36 Holes in Central Virginia: Sam Snead and Scenic Drives

Virginia's Ashley PlantationEmbarking on a nostalgic journey is a celebrated pastime in Virginia. Visitors to the historic settlement of Jamestown can catch a glimpse of what life was like in the first permanent English settlement over 400 years ago.

Just as we’ll never be able to truly experience the exact conditions settlers faced upon discovering Jamestown Island in the early 1600’s, most of us will have missed the chance to watch the PGA Tour’s all-time leader in career wins; one of Virginia’s favorite sons, ‘Slammin’ Sammy Snead.  

But just as Jamestown is a living monument to our colonial beginning, Poplar Grove Golf Course, located in Amherst, is a tribute to Snead. Bordering the Blue Ridge Mountains and the George Washington National Forest, Poplar Grove is Snead’s last golf course design.

Don’t freak out or doubt your sanity if you think you’ve seen Snead roaming the grounds of this central Virginia layout, it’s just his grandson Sam Snead III who serves as the course’s assistant superintendent and is said to look like Snead in his younger days.

Poplar Grove is in Amherst County at the base of the Blue Ridge Mountains, just north of Lynchburg and south of Charlottesville. Snead was helped with the design by Ed Carton, formerly of the Tom Fazio design group. Carved through native Virginia forest, the layout features rolling terrain, natural streams and lakes, and sweeping mountain views.

Poplar Grove Golf Course

The course has been called a “Contemporary Classic” and was named the 8th best upscale public facility just after it opened in 2005 by Golf Digest. The same publication currently ranks the course as No. 13 in the state of Virginia. Everyone involved in the project expects it to be one of Virginia’s premier courses when it grows in and is fully landscaped.

At the heart of this golf course is a collection of difficult par 3’s. Snead paid tribute to one of his favorite holes, designing the 150-yard 13th to resemble the 8th hole at the Upper Cascades Course at The Homestead, the place where he started caddying at the age of seven. It’s a downhill shot into a little valley to a green that is surrounded by large, sinister bunkers on both sides. The hole drops nearly 40 feet from tee to green and those bunkers can be intimidating. Fittingly, the hole is called “Playing Favorites.”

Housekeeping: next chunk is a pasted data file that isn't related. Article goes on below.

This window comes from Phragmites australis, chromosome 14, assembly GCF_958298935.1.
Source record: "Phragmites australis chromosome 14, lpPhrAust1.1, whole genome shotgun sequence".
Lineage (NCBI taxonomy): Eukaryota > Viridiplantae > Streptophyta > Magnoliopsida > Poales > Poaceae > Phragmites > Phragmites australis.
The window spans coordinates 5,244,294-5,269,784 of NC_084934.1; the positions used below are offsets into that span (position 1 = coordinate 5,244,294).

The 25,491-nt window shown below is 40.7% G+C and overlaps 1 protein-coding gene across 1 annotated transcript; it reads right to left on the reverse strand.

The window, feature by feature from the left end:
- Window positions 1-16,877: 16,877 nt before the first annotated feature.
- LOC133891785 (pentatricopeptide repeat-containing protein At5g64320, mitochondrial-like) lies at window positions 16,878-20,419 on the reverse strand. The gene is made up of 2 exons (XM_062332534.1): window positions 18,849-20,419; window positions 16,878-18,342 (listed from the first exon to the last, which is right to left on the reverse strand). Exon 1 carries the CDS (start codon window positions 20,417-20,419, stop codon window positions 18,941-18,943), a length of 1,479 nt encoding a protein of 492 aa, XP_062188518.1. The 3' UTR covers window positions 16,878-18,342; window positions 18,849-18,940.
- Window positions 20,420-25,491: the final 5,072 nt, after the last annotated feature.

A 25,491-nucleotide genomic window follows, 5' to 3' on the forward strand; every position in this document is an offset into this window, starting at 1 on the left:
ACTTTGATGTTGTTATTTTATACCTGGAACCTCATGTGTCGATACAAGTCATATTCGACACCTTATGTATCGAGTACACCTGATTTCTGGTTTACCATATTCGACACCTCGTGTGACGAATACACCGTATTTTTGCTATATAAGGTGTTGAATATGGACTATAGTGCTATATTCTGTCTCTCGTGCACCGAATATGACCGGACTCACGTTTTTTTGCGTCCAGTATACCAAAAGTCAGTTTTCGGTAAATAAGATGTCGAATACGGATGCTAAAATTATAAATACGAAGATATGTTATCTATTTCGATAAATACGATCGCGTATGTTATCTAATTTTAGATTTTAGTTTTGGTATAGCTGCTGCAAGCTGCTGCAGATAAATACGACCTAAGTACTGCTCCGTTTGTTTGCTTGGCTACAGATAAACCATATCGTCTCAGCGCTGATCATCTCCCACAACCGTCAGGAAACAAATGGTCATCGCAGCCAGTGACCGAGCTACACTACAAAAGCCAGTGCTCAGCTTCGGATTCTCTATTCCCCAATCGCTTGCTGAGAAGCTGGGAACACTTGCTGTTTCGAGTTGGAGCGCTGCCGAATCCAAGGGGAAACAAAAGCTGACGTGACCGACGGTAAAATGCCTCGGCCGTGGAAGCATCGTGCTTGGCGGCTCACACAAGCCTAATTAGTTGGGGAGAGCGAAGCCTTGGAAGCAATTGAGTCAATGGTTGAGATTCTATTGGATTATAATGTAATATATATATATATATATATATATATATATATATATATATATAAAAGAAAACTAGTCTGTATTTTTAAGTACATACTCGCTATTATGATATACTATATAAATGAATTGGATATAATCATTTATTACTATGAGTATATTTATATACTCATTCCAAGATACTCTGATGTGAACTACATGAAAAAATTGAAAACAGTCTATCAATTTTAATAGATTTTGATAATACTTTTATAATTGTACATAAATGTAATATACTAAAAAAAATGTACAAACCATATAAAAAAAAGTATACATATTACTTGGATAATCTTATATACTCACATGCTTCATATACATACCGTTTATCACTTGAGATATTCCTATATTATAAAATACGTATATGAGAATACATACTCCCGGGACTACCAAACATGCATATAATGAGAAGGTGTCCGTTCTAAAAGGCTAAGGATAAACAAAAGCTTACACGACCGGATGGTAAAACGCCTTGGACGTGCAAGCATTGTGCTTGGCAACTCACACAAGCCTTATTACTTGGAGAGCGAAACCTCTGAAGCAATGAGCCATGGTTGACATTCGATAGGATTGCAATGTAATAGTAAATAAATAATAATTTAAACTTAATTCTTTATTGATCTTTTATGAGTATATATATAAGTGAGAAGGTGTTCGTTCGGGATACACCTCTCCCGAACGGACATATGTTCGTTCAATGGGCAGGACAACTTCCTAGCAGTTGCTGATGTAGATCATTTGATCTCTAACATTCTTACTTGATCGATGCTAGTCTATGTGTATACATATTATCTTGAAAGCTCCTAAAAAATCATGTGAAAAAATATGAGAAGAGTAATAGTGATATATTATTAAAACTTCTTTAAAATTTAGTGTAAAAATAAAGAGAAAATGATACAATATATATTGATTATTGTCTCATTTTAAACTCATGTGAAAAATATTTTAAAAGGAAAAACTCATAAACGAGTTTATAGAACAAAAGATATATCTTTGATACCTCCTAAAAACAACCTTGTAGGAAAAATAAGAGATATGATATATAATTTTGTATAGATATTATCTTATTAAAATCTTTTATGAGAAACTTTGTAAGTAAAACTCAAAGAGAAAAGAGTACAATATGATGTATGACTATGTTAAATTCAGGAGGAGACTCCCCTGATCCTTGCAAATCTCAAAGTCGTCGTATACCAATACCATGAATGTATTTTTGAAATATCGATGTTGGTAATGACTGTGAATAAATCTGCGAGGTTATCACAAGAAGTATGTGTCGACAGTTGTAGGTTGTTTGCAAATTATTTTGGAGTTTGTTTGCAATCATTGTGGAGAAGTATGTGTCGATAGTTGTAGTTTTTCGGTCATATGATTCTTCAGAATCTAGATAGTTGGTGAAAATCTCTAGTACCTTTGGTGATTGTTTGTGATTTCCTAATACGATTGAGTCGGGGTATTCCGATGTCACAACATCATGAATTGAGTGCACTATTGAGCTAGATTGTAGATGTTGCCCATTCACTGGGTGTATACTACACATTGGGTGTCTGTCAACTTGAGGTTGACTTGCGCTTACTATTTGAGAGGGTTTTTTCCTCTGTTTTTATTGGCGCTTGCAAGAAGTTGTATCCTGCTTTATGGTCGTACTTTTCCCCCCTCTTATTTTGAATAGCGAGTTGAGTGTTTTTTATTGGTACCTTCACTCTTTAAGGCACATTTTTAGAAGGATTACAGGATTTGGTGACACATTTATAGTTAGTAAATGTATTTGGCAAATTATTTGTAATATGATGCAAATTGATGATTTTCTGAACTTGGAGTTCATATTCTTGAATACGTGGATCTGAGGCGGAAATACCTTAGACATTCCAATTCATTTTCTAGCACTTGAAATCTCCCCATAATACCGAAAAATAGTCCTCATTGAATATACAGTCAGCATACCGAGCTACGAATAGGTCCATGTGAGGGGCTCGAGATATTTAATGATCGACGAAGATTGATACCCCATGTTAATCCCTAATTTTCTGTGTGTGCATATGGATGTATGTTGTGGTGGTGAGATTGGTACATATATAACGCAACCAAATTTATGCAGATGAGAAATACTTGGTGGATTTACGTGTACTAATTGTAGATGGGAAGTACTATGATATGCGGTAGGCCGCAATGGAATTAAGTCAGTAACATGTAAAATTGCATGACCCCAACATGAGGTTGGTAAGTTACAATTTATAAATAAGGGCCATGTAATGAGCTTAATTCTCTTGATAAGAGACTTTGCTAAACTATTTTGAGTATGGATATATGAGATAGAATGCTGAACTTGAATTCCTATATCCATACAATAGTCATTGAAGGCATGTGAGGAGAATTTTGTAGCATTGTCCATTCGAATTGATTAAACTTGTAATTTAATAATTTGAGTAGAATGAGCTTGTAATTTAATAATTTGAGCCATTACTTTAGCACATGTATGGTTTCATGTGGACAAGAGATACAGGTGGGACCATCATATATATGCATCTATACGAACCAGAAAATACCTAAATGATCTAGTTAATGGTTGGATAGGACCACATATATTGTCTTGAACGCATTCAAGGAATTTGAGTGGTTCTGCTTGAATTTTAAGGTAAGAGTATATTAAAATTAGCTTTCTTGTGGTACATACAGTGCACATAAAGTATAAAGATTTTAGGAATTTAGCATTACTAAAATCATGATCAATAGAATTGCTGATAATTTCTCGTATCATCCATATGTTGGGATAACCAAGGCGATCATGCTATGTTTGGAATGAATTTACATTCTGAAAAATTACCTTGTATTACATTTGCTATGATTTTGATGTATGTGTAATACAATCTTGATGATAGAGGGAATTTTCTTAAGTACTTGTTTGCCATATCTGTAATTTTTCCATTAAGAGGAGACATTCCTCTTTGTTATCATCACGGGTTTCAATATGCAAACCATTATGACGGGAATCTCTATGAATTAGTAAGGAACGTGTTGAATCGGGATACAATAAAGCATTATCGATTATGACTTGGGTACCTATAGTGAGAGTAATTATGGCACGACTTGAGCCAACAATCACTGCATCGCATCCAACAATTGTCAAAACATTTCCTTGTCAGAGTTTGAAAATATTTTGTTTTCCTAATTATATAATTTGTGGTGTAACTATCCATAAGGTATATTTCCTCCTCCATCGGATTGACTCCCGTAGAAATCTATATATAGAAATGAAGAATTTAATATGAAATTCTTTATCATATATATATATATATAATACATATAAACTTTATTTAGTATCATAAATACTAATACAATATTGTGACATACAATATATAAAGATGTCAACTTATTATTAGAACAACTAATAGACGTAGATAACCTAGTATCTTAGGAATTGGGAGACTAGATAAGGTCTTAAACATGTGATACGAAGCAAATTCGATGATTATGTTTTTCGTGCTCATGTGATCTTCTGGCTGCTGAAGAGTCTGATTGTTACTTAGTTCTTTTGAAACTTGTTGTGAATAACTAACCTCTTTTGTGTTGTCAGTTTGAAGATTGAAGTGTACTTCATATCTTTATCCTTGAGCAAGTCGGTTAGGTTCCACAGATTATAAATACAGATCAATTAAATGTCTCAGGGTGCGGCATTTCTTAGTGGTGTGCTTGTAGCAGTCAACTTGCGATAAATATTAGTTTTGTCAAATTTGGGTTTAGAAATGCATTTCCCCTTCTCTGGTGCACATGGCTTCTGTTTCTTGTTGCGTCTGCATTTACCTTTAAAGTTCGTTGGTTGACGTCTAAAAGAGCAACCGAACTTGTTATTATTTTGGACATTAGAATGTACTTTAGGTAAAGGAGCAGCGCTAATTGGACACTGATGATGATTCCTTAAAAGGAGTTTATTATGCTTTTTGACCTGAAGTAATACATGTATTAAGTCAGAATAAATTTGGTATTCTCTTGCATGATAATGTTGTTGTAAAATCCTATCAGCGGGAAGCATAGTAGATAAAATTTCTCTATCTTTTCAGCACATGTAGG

The par-3, 209-yard No. 4 requires a shot over water to a bunker-protected green from the ‘Slammer’ tees; championship tees at Poplar Grove. The 17th is another long par-3, playing 238 yards from the back tees. It’s also a shot over water to a green that is protected across the front by bunkers.

For a course with such a great story and such potential, the price you’ll pay is a bargain. Monday through Thursday the greens fees are $45 and on the weekend the most you’ll pay is $55.

And the organization operating Poplar Grove also has a great reputation. Poplar Grove is managed by Troon Golf – one of the most prestigious golf management firms in the world renowned for its attention to service at high caliber facilities.

The comfortable temperatures and smaller crowds make autumn an ideal time to road trip to central Virginia, but the best part about being in this part of the country during the fall is the foliage featured on one of America’s most scenic roadways – the Blue Ridge Parkway.

The scenic Blue Ridge Parkway

The construction of the Blue Ridge Parkway came at a time when the country was mired in an economic downturn, similar to the one we currently face. In 1933, with America stuck in economic depression, Virginia Senator Harry F. Byrd suggested a roadway linking two national parks: Shenandoah in Virginia, and the Great Smoky Mountains in North Carolina. Fifty-two years later, workers finally finished the project, a 470-mile road coined as a bit of “slow down therapy.”

The section of the parkway from Amherst to Roanoke passes through the George Washington National Forest. The forest was once a home for Indians, a passageway for pioneers and a battleground during the Revolutionary and Civil Wars. Today, the forest offers an assortment of recreational experiences in one of the East’s largest expanses of pristine land. Available activities include hiking, fishing, backpacking, biking, camping, wildlife viewing and scenic driving.

From Amherst you’ll have to head west to pick up the Blue Ridge Parkway but once you reach America’s longest scenic bypass, it will take you all the way to your next stop – Daleville.

Ashley PlantationDaleville is located just 15 minutes from downtown Roanoke and is home to Russell Breeden’s Ashley Plantation, the newest residential golf community in the Roanoke Valley. This 18-hole golf course is surrounded by views of the Blue Ridge Mountains and provides a variety of shots off rolling hills and mountain vistas.

Roanoker Magazine named it the “No. 1 Golf Course in the Roanoke Valley”. Its signature hole is one of the longest in the nation. At 721 yards from the back tees, the massive No. 14 is a rare par-6. 

Once your round is over, there is plenty of lodging available in nearby Roanoke including the pristine Hotel Roanoke & Conference Center.

This fall central Virginia is the spot for one of the country’s most scenic drives, and you can sandwich it between 36 scenic tee shots.

For more information on Ashley Plantation visit www.ashleyplantation.com or call 540-992-GOLF. You can also check out Poplar Grove online at www.poplargrovegolf.com or call 434-946-9933. 


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